on the right vertical axis increases as we go down the axis Only increases in

On the right vertical axis increases as we go down

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on the right vertical axis increases as we go down the axis. Only increases in the variables are shown. The effect of decreases in the variables on the change in supply would be the opposite of those indicated in the remaining columns. B s 2 B s 1 B (increases ) P (increases ) i B s 2 B s 1 B (increases ) P (increases ) i B s 2 B s 1 B (increases ) P (increases ) i
Expected Profitability of Investment Opportunities. The more profitable plant and equipment investments that a firm expects it can make, the more willing it will be to borrow in order to finance these investments. When the economy is growing rapidly, as in a business cycle expansion, investment opportunities that are expected to be profitable abound, and the quantity of bonds supplied at any given bond price and interest rate will increase (see Figure 4). Therefore, in a business cycle expansion, the supply of bonds increases, and the supply curve shifts to the right. Likewise, in a recession, when there are far fewer expected profitable investment opportunities, the supply of bonds falls, and the supply curve shifts to the left. Expected Inflation. As we saw in Chapter 4, the real cost of borrowing is more accu- rately measured by the real interest rate, which equals the (nominal) interest rate minus the expected inflation rate. For a given interest rate, when expected inflation increases, the real cost of borrowing falls; hence the quantity of bonds supplied increases at any given bond price and interest rate. An increase in expected inflation causes the supply of bonds to increase and the supply curve to shift to the right (see Figure 4). Government Activities. The activities of the government can influence the supply of bonds in several ways. The U.S. Treasury issues bonds to finance government deficits, the gap between the government s expenditures and its revenues. When these deficits are large, the Treasury sells more bonds, and the quantity of bonds supplied at each bond price and interest rate increases. Higher government deficits increase the sup- ply of bonds and shift the supply curve to the right (see Figure 4). On the other hand, 98 P A R T I I Financial Markets F I G U R E 4 Shift in the Supply Curve for Bonds When the supply of bonds increases, the supply curve shifts to the right. ( Note: P and i increase in opposite directions. P on the left vertical axis increases as we go up the axis, while i on the right vertical axis increases as we go down the axis.) F 750 800 850 900 950 1,000 100 200 300 400 500 600 700 Quantity of Bonds, B ($ billions) 0.0 5.3 11.1 17.6 25.0 33.0 Price of Bonds, P ($) ( P increases ) Interest Rate, i (%) ( i increases ) I H C G F I H C G B s 1 B s 2 .r equests/cpi/cpiai.txt Contains historical information about inflation.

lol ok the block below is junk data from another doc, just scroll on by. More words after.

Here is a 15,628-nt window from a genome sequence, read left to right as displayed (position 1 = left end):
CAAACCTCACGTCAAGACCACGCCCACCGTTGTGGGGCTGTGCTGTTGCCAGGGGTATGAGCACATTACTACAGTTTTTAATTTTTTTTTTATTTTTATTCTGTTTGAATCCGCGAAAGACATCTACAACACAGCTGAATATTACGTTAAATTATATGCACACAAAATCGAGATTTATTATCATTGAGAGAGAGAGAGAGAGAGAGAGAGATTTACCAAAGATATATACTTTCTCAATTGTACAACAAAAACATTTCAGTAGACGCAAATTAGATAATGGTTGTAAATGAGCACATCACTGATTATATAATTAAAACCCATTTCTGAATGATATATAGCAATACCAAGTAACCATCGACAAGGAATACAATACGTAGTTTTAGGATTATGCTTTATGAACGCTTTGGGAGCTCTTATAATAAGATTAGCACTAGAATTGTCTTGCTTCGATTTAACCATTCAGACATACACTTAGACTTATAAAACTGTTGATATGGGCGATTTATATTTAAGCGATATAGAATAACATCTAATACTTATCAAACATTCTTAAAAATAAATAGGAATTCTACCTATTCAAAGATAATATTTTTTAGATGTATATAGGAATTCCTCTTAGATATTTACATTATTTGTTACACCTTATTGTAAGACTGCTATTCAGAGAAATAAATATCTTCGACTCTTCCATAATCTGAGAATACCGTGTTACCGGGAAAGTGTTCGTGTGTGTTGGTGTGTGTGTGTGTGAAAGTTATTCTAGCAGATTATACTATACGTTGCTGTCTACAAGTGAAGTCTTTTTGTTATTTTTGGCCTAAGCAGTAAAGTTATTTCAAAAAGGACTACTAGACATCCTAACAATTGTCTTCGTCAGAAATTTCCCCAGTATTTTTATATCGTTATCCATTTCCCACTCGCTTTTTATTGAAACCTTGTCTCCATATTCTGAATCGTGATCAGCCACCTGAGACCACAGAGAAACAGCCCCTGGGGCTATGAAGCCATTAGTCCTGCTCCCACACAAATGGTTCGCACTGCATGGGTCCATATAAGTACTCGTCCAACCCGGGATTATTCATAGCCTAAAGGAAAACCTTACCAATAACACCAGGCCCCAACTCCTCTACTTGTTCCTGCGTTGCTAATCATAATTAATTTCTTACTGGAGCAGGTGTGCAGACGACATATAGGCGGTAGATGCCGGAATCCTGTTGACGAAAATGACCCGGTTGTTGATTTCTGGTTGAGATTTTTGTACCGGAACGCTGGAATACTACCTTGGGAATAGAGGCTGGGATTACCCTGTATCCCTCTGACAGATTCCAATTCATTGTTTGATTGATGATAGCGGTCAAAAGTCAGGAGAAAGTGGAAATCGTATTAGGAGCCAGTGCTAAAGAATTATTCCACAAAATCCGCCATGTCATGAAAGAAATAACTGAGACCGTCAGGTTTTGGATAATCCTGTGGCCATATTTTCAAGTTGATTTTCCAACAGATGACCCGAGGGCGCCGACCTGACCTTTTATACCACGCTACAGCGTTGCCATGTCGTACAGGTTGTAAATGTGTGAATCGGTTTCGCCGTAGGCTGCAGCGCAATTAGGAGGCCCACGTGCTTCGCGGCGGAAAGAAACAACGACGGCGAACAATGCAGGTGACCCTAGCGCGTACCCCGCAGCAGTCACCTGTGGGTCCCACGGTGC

government surpluses, as occurred in the late 1990s, decrease the supply of bonds and shift the supply curve to the left.

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